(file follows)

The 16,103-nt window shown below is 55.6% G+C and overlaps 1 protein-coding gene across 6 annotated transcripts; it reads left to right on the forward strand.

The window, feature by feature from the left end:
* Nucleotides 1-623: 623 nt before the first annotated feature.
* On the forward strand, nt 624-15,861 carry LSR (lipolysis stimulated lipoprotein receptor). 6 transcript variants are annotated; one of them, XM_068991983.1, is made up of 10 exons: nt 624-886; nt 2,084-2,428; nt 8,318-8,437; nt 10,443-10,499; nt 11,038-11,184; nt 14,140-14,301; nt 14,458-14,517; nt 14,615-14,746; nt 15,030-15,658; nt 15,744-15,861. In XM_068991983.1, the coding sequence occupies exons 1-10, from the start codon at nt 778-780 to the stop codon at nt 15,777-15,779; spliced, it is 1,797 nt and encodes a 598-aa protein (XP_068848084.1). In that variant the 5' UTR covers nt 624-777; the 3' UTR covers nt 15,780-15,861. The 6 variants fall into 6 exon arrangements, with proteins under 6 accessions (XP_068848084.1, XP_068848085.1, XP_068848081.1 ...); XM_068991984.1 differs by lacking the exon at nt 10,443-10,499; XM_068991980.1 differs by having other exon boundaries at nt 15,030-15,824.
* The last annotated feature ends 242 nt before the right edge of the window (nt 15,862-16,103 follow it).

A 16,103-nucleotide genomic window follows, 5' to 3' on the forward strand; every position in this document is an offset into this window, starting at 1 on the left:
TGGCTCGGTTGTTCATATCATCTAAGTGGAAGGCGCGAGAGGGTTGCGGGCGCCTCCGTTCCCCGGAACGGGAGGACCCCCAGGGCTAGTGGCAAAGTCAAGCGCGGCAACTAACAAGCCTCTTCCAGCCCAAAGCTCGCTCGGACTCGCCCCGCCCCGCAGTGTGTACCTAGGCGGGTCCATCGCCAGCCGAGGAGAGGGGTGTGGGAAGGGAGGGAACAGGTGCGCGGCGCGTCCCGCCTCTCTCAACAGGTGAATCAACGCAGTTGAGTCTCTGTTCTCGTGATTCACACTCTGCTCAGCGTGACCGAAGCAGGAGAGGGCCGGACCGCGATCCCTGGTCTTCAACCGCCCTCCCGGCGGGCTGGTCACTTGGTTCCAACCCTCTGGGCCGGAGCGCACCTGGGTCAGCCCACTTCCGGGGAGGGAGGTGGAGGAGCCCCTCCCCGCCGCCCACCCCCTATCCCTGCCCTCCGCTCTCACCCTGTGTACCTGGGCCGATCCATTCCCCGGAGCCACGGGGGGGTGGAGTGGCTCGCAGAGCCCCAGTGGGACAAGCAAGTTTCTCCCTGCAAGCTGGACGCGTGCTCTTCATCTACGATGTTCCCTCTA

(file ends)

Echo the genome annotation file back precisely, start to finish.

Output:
The 16,103-nt window shown below is 55.6% G+C and overlaps 1 protein-coding gene across 6 annotated transcripts; it reads left to right on the forward strand.

The window, feature by feature from the left end:
* Nucleotides 1-623: 623 nt before the first annotated feature.
* On the forward strand, nt 624-15,861 carry LSR (lipolysis stimulated lipoprotein receptor). 6 transcript variants are annotated; one of them, XM_068991983.1, is made up of 10 exons: nt 624-886; nt 2,084-2,428; nt 8,318-8,437; nt 10,443-10,499; nt 11,038-11,184; nt 14,140-14,301; nt 14,458-14,517; nt 14,615-14,746; nt 15,030-15,658; nt 15,744-15,861. In XM_068991983.1, the coding sequence occupies exons 1-10, from the start codon at nt 778-780 to the stop codon at nt 15,777-15,779; spliced, it is 1,797 nt and encodes a 598-aa protein (XP_068848084.1). In that variant the 5' UTR covers nt 624-777; the 3' UTR covers nt 15,780-15,861. The 6 variants fall into 6 exon arrangements, with proteins under 6 accessions (XP_068848084.1, XP_068848085.1, XP_068848081.1 ...); XM_068991984.1 differs by lacking the exon at nt 10,443-10,499; XM_068991980.1 differs by having other exon boundaries at nt 15,030-15,824.
* The last annotated feature ends 242 nt before the right edge of the window (nt 15,862-16,103 follow it).

A 16,103-nucleotide genomic window follows, 5' to 3' on the forward strand; every position in this document is an offset into this window, starting at 1 on the left:
TGGCTCGGTTGTTCATATCATCTAAGTGGAAGGCGCGAGAGGGTTGCGGGCGCCTCCGTTCCCCGGAACGGGAGGACCCCCAGGGCTAGTGGCAAAGTCAAGCGCGGCAACTAACAAGCCTCTTCCAGCCCAAAGCTCGCTCGGACTCGCCCCGCCCCGCAGTGTGTACCTAGGCGGGTCCATCGCCAGCCGAGGAGAGGGGTGTGGGAAGGGAGGGAACAGGTGCGCGGCGCGTCCCGCCTCTCTCAACAGGTGAATCAACGCAGTTGAGTCTCTGTTCTCGTGATTCACACTCTGCTCAGCGTGACCGAAGCAGGAGAGGGCCGGACCGCGATCCCTGGTCTTCAACCGCCCTCCCGGCGGGCTGGTCACTTGGTTCCAACCCTCTGGGCCGGAGCGCACCTGGGTCAGCCCACTTCCGGGGAGGGAGGTGGAGGAGCCCCTCCCCGCCGCCCACCCCCTATCCCTGCCCTCCGCTCTCACCCTGTGTACCTGGGCCGATCCATTCCCCGGAGCCACGGGGGGGTGGAGTGGCTCGCAGAGCCCCAGTGGGACAAGCAAGTTTCTCCCTGCAAGCTGGACGCGTGCTCTTCATCTACGATGTTCCCTCTA